Whereas Space Quest: The Sarien Encounter takes place on a barren desert planet, Space Quest II: Vohaul's Revenge opens itself up to much more detailed and interactive environments by virtue of taking place on the jungle planet of Labion (a name with possibly naughty implications). While the desert planet Kerona has little to show for itself other than rocks, sand, and that same beast who keeps rising up out of the sand and eating Roger, Labion teems with all manner of plant and animal life, most of it deadly. In retrospect, this is the most ceaselessly hostile game of the entire Space Quest series; while all of the other games allow Roger to encounter civilizations with friendly (or at least neutral) characters, practically every alien in this game intends to kill Roger, the sole exception being a race of small, pink, humanoid creatures that Roger only encounters twice briefly. It can become downright lonely on a lush jungle planet where nearly every place is a deathtrap for the near defenseless janitor, but Roger remains brave—or perhaps simply oblivious—through most of it.
Space Quest II: Vohaul's Revenge also has the least imaginative deaths of the Space Quest series. From bleeding to death by trying to pick up a piece of sheet metal to getting executed by an overzealous slot machine, one of the hallmarks of the series is managing to find genuinely unexpected and original ways to die. On Labion, deaths are generally quite predictable and a direct result of getting eaten by obviously hostile creatures. Surprise deaths are few and far between. A notable exception appears near the very end of the game in the form of a bizarrely surreal parody of the alien from Ridley Scott's Alien film, but even this death is somewhat cheapened by the fact that it allows the player to get stuck, doomed to die without realizing it. Rather than dying stylishly from a death that may potentially evoke as much fascinated shock as the trademark scenes it is lampooning, the timing is more likely to trigger outrage on the part of the player, and rightly so.
To its great credit, Space Quest II: Vohaul's Revenge offers fairly detailed text descriptions of characters and places encountered on Roger's adventure, allowing the player to become more immersed in the details of the journey rather than getting trapped in the mindset that only key encounters which are vital to finishing the game are described in detail. Most puzzles have only a single solution, although there is a particular puzzle with the dual "easier versus better" solution system, featuring a truly bizarre "better" solution involving Roger’s underwear. Sadly, the game is not completely free from cheap efforts to artificially extend gameplay, including a dark maze which is just slightly too long and an "avoid the deadly lines" walking puzzle which itself also has a glitch that causes Roger to die even when he steps on a particular spot which does not have the fatal color on it. The puzzles are generally logical and reasonable, so that an experienced player may finish the game surprisingly quickly if the player is able to stay on track. This is especially true given that the game does not use a hub of retreaded rooms, but rather a linear series of rooms, most of which are passed through only once and are not returned to ever.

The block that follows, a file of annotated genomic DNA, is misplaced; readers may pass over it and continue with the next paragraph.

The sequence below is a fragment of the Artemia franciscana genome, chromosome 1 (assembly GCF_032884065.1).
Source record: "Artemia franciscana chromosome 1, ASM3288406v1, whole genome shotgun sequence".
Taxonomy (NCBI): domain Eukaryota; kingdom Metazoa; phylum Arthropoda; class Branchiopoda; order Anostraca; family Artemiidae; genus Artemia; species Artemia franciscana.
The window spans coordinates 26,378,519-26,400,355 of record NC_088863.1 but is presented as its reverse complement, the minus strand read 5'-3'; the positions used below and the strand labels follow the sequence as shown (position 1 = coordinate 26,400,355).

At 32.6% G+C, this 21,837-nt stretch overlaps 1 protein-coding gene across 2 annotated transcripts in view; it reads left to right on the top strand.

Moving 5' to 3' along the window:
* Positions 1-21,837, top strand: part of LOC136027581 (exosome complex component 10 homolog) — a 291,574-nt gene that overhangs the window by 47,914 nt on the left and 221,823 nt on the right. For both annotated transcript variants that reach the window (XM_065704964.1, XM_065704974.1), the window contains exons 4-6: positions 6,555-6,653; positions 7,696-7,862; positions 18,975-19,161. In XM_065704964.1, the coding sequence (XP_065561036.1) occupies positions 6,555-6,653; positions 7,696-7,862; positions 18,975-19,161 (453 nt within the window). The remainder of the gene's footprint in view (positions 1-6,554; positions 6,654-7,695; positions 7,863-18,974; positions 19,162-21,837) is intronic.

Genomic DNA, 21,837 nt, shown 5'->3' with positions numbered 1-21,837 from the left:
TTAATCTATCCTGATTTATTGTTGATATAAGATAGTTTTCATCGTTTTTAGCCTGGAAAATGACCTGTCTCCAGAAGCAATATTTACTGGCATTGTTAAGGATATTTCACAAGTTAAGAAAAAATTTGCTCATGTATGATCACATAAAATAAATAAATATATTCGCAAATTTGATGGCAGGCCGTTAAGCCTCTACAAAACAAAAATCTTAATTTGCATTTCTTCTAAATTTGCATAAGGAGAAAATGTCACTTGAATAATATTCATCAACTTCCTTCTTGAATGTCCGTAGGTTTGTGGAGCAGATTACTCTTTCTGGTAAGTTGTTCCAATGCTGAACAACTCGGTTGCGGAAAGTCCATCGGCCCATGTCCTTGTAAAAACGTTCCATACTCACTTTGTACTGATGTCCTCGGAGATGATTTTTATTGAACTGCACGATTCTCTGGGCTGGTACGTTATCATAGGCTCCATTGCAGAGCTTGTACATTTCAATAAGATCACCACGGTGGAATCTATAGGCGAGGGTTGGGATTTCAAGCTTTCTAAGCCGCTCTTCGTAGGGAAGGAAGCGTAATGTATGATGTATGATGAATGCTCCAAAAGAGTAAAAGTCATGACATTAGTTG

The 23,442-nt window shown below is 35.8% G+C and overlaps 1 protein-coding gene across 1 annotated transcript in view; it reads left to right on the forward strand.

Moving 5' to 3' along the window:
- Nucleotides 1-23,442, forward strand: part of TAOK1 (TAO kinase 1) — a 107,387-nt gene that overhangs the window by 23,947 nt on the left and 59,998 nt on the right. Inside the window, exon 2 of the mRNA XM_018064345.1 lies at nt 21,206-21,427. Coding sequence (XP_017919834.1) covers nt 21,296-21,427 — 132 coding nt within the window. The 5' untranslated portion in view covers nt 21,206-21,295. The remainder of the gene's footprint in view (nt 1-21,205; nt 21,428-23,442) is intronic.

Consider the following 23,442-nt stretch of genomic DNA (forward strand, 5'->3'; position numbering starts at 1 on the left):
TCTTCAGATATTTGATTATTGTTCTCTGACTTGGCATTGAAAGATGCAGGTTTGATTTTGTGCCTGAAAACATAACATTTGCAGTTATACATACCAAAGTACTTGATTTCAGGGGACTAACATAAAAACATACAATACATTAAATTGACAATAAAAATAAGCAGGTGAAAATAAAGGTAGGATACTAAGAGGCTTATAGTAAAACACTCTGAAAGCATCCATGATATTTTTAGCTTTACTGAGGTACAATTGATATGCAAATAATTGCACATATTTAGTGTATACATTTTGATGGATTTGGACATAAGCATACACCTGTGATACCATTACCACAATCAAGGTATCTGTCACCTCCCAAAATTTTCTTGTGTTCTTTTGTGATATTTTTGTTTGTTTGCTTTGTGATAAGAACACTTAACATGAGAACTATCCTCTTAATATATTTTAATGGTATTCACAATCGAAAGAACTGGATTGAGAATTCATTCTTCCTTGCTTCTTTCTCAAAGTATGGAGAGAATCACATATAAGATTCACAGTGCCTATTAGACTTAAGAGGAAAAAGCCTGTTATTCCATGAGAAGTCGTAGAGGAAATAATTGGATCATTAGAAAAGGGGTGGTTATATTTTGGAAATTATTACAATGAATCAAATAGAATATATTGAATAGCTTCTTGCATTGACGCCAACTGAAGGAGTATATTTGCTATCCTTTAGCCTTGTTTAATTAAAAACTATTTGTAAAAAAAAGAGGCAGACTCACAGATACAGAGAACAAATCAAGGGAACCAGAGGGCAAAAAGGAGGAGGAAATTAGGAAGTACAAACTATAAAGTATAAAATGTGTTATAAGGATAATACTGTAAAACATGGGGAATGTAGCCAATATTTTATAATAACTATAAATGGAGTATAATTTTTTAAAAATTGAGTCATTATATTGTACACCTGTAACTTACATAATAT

Technically, the graphics in Space Quest II: Vohaul's Revenge are adequate but relatively unremarkable, comparable to other adventure games of that era. The game is built using the AGI engine that supports only 16-color EGA graphics. The Apple IIgs version features vastly improved music and sound effects, including a musical track which does not exist at all in the other PC versions. The game is released in both 5.25" and 3.5" Floppy Disk versions.
Ultimately, Space Quest II: Vohaul's Revenge is a good adventure which justifies the continued success of the Space Quest series, but it has the poor taste to do what too many promising sequels do: it ends on a "To be continued" note, literally leaving Roger in suspended animation rather than coming to a conclusion. At the least, the original Space Quest game ends with the player feeling like a hero rather than lost space debris. The Space Quest series is certainly good enough to justify following Roger's continued adventures through the sequels, but for adventure game fans who are new to the series, be warned: when the closing credits for this sequel appears, Roger is still far from home. As the sequel that succeeds in carrying the series forward from Roger's tentative beginnings on the Arcada, Space Quest II: Vohaul's Revenge remains a historical marker, reaffirming that Space Quest is among the most enduring classic series of the golden age of adventure games.